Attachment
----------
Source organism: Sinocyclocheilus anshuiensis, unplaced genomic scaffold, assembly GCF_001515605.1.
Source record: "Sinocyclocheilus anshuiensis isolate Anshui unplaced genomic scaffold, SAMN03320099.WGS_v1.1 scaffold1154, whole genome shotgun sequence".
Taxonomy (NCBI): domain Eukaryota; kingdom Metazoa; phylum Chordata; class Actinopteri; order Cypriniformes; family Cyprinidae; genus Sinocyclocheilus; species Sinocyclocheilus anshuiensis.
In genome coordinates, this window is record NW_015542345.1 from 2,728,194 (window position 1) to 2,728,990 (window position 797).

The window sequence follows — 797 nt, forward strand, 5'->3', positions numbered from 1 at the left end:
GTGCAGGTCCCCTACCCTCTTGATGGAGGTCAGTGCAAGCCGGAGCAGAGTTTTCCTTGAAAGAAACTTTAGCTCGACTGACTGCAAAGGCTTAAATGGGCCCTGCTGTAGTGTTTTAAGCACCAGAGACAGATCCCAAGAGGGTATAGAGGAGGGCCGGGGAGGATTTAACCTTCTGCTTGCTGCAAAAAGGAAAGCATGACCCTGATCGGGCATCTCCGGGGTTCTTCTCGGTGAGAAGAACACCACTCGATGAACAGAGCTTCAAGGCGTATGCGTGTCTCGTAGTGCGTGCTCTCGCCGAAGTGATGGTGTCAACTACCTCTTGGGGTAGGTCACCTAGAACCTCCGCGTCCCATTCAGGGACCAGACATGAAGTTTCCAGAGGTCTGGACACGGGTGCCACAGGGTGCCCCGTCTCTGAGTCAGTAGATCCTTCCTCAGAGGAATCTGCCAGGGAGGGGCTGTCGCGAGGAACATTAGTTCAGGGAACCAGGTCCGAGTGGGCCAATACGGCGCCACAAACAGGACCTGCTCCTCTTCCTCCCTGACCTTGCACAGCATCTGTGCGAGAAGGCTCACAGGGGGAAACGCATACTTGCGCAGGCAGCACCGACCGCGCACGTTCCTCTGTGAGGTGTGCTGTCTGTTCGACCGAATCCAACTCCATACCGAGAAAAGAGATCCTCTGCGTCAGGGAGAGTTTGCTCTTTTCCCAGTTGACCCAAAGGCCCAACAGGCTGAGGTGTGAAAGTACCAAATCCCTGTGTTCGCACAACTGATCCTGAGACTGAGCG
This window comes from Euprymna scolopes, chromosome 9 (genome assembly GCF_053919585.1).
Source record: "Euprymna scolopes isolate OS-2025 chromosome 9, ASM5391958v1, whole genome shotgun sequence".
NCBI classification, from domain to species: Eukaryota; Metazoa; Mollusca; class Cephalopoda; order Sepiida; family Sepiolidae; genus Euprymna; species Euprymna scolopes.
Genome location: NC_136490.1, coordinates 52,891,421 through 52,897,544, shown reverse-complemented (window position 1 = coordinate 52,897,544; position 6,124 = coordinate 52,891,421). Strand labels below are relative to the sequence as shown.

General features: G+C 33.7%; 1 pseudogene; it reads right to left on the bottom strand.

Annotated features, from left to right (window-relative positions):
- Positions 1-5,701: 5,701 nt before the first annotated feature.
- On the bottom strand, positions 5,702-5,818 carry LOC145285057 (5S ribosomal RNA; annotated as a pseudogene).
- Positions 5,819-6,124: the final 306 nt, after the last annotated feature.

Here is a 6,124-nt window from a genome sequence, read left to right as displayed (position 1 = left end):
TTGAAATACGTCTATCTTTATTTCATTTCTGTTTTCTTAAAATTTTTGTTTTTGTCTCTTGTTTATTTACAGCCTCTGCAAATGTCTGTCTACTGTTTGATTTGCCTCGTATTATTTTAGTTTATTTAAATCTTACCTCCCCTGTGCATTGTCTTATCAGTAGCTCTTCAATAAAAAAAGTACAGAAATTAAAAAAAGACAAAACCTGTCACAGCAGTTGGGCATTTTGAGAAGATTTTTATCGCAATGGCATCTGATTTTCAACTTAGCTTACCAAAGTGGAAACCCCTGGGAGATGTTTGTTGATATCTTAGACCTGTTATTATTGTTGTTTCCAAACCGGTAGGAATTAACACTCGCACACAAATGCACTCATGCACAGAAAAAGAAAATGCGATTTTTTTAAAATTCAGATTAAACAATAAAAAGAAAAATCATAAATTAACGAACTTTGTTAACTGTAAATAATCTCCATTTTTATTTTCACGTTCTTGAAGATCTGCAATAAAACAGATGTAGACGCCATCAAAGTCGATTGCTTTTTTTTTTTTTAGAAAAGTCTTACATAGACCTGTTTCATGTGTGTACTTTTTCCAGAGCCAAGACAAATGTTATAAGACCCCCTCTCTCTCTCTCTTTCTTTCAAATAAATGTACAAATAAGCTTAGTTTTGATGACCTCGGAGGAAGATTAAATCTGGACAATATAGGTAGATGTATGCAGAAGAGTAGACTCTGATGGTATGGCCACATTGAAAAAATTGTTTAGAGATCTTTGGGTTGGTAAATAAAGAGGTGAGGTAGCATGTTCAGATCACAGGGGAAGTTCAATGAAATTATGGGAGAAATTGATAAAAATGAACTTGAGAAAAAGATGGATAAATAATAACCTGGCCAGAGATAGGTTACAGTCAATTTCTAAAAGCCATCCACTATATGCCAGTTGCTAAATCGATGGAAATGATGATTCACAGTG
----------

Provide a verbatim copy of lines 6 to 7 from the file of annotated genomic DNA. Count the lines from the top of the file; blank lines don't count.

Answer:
GTGCAGGTCCCCTACCCTCTTGATGGAGGTCAGTGCAAGCCGGAGCAGAGTTTTCCTTGAAAGAAACTTTAGCTCGACTGACTGCAAAGGCTTAAATGGGCCCTGCTGTAGTGTTTTAAGCACCAGAGACAGATCCCAAGAGGGTATAGAGGAGGGCCGGGGAGGATTTAACCTTCTGCTTGCTGCAAAAAGGAAAGCATGACCCTGATCGGGCATCTCCGGGGTTCTTCTCGGTGAGAAGAACACCACTCGATGAACAGAGCTTCAAGGCGTATGCGTGTCTCGTAGTGCGTGCTCTCGCCGAAGTGATGGTGTCAACTACCTCTTGGGGTAGGTCACCTAGAACCTCCGCGTCCCATTCAGGGACCAGACATGAAGTTTCCAGAGGTCTGGACACGGGTGCCACAGGGTGCCCCGTCTCTGAGTCAGTAGATCCTTCCTCAGAGGAATCTGCCAGGGAGGGGCTGTCGCGAGGAACATTAGTTCAGGGAACCAGGTCCGAGTGGGCCAATACGGCGCCACAAACAGGACCTGCTCCTCTTCCTCCCTGACCTTGCACAGCATCTGTGCGAGAAGGCTCACAGGGGGAAACGCATACTTGCGCAGGCAGCACCGACCGCGCACGTTCCTCTGTGAGGTGTGCTGTCTGTTCGACCGAATCCAACTCCATACCGAGAAAAGAGATCCTCTGCGTCAGGGAGAGTTTGCTCTTTTCCCAGTTGACCCAAAGGCCCAACAGGCTGAGGTGTGAAAGTACCAAATCCCTGTGTTCGCACAACTGATCCTGAGACTGAGCG
This window comes from Euprymna scolopes, chromosome 9 (genome assembly GCF_053919585.1).